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Tuesday, October 6, 2009

First clues that your identity has been stolen

Article after article after article about identity theft urge consumers to monitor their credit reports to see if they are a victim of identity theft.  But what exactly should you look for first? 

Most people learn their identity is stolen when they get a letter or call from a creditor or collection agency attempting to collect a debt that they have never heard of and certainly never incurred.  But those that check their credit reports typically do not first see an account they do not owe.  Instead, these people first learn of their stolen identities when they see one of two things - either an address appears on their credit report where they never lived or an inquiry appears indicating an application for an account for which the person never applied.

The incorrect address could be an address used by the identity thief when he or she applied for a fraudulent account in the victim's name.  Credit bureaus get the addresses they list on consumers credit reports when information is reported to them from third parties (i.e. the consumers themselves, current creditors of the consumers or potential creditors who the consumer (or the identity thief) have submitted an application to).  Thus, an address on a consumer's credit report that he or she does not recognize is often a first sign of identity theft.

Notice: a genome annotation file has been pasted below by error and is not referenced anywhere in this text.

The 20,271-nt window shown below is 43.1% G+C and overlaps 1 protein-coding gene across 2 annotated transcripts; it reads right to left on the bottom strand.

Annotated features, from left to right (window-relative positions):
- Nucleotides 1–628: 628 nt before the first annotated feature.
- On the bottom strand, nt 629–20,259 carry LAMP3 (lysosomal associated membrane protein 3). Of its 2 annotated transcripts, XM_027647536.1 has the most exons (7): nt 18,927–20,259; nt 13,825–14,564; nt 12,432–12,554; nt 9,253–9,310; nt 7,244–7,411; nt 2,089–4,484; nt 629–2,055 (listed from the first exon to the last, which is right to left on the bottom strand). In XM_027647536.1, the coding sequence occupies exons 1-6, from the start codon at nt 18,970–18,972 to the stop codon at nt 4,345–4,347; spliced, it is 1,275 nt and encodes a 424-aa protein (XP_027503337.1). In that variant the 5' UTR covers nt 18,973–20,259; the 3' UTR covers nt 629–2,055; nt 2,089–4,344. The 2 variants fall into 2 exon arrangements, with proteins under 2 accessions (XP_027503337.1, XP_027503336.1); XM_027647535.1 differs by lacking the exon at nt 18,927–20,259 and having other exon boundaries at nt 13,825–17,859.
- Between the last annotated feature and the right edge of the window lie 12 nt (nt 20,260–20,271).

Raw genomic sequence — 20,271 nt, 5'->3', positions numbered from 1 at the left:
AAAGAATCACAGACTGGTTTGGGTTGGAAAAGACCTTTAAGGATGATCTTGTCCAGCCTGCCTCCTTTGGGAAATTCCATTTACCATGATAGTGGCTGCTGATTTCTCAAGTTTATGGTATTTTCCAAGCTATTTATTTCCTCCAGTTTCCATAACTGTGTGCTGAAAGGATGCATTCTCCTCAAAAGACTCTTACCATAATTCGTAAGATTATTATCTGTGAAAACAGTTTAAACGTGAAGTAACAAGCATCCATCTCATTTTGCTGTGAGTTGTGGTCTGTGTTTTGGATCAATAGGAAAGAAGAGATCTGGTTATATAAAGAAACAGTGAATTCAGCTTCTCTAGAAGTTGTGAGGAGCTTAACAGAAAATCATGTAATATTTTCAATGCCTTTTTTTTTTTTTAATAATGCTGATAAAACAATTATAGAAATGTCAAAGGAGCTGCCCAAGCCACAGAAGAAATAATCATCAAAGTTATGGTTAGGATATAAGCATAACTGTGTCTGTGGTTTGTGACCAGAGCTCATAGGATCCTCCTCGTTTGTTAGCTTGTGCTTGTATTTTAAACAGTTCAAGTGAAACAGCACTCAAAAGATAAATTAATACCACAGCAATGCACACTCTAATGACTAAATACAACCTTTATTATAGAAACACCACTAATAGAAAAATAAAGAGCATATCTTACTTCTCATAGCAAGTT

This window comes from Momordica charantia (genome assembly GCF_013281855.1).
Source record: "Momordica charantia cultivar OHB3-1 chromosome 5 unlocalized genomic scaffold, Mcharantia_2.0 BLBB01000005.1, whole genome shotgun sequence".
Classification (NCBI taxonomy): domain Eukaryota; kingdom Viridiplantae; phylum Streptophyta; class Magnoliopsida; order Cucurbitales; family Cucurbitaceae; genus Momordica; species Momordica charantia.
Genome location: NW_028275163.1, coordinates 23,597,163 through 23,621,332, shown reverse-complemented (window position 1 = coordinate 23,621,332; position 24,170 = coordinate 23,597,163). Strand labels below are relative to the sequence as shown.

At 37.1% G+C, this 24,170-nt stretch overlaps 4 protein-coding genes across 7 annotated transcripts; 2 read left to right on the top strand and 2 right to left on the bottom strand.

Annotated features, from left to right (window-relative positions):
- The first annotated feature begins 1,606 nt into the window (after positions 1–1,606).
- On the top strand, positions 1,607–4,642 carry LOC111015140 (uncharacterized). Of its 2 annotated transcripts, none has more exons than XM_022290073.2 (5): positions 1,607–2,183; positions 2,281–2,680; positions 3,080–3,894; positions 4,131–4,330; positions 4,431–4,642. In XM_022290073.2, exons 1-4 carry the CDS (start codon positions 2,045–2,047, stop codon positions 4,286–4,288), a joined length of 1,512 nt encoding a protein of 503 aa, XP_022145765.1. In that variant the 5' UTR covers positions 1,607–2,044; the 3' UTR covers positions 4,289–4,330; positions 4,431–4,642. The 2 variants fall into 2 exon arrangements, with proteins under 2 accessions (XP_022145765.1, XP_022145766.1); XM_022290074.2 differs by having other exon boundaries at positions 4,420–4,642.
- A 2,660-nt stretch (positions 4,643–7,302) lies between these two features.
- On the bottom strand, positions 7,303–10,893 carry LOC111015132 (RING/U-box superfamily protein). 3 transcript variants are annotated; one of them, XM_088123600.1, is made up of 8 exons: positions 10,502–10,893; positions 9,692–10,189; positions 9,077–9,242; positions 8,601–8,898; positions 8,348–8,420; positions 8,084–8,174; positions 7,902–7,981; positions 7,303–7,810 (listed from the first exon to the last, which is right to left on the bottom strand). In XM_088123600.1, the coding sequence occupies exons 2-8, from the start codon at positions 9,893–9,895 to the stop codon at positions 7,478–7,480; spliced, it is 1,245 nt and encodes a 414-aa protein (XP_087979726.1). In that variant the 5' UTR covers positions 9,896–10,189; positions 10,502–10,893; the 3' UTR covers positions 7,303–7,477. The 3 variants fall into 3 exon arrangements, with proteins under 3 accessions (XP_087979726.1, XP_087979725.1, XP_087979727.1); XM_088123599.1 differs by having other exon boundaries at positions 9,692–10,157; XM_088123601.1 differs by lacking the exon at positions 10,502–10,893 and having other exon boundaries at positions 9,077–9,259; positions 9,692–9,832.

The other first sign is an inquiry that the consumer does not recognize.  However, there are many inquiries on every report that the consumer likely does not recognize.  These are primarily promotional type inquiries, which are done by companies that send you junk mail to see if you meet whatever criteria they are looking for.  Promotional inquiries that a consumer does not recognize is NOT a cause for concern.  What IS a cause for concern is a regular (a.k.a. "hard") inquiry which the consumer does not recognize.  A hard inquiry is only caused by a application for new credit, insurance or employment.  Thus, the consumer should almost always recognize the regular, hard iquiries on his or her credit report.  If they don't, that likely means someone else applied for credit in their name.

So, if and when you follow the advice of countless identity theft "pundits" and check your credit report to see if your identity has been stolen, look first for incorrect addresses in the current and former address section (usually towards the top of the credit report) and next for unrecognized hard inquiries in the inquiry section of the credit report (typically toward the bottom of the report).  And, if you find out you are a victim of identity theft and need help or advice, I am only an e-mail or phone call away at ckittell@merkel-cocke.com or 662-627-9641.

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